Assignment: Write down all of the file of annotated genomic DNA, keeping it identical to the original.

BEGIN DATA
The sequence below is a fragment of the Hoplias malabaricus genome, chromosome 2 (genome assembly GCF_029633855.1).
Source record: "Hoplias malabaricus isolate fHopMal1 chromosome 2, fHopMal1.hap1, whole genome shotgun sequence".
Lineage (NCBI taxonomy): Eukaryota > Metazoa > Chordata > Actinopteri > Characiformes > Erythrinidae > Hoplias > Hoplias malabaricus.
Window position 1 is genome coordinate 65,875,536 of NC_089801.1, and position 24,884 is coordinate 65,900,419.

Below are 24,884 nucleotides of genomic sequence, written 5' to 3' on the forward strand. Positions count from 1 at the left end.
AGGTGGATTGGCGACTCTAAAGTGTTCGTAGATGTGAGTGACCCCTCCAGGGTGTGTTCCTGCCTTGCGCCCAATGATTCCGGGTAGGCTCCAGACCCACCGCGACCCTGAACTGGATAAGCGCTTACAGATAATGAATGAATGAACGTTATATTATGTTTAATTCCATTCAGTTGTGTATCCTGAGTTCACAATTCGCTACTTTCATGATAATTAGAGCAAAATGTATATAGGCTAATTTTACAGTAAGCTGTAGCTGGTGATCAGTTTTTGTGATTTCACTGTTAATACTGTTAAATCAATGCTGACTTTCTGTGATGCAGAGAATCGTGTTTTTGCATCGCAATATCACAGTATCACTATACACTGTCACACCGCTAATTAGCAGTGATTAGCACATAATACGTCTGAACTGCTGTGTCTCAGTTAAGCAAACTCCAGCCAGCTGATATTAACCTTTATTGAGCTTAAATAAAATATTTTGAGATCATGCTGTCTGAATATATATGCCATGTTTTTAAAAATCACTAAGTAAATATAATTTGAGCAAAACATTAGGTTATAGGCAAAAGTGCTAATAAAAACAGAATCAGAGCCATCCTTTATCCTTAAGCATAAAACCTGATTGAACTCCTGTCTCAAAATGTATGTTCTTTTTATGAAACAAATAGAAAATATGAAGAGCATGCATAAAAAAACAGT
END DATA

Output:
The sequence below is a fragment of the Hoplias malabaricus genome, chromosome 2 (genome assembly GCF_029633855.1).
Source record: "Hoplias malabaricus isolate fHopMal1 chromosome 2, fHopMal1.hap1, whole genome shotgun sequence".
Lineage (NCBI taxonomy): Eukaryota > Metazoa > Chordata > Actinopteri > Characiformes > Erythrinidae > Hoplias > Hoplias malabaricus.
Window position 1 is genome coordinate 65,875,536 of NC_089801.1, and position 24,884 is coordinate 65,900,419.

Below are 24,884 nucleotides of genomic sequence, written 5' to 3' on the forward strand. Positions count from 1 at the left end.
AGGTGGATTGGCGACTCTAAAGTGTTCGTAGATGTGAGTGACCCCTCCAGGGTGTGTTCCTGCCTTGCGCCCAATGATTCCGGGTAGGCTCCAGACCCACCGCGACCCTGAACTGGATAAGCGCTTACAGATAATGAATGAATGAACGTTATATTATGTTTAATTCCATTCAGTTGTGTATCCTGAGTTCACAATTCGCTACTTTCATGATAATTAGAGCAAAATGTATATAGGCTAATTTTACAGTAAGCTGTAGCTGGTGATCAGTTTTTGTGATTTCACTGTTAATACTGTTAAATCAATGCTGACTTTCTGTGATGCAGAGAATCGTGTTTTTGCATCGCAATATCACAGTATCACTATACACTGTCACACCGCTAATTAGCAGTGATTAGCACATAATACGTCTGAACTGCTGTGTCTCAGTTAAGCAAACTCCAGCCAGCTGATATTAACCTTTATTGAGCTTAAATAAAATATTTTGAGATCATGCTGTCTGAATATATATGCCATGTTTTTAAAAATCACTAAGTAAATATAATTTGAGCAAAACATTAGGTTATAGGCAAAAGTGCTAATAAAAACAGAATCAGAGCCATCCTTTATCCTTAAGCATAAAACCTGATTGAACTCCTGTCTCAAAATGTATGTTCTTTTTATGAAACAAATAGAAAATATGAAGAGCATGCATAAAAAAACAGT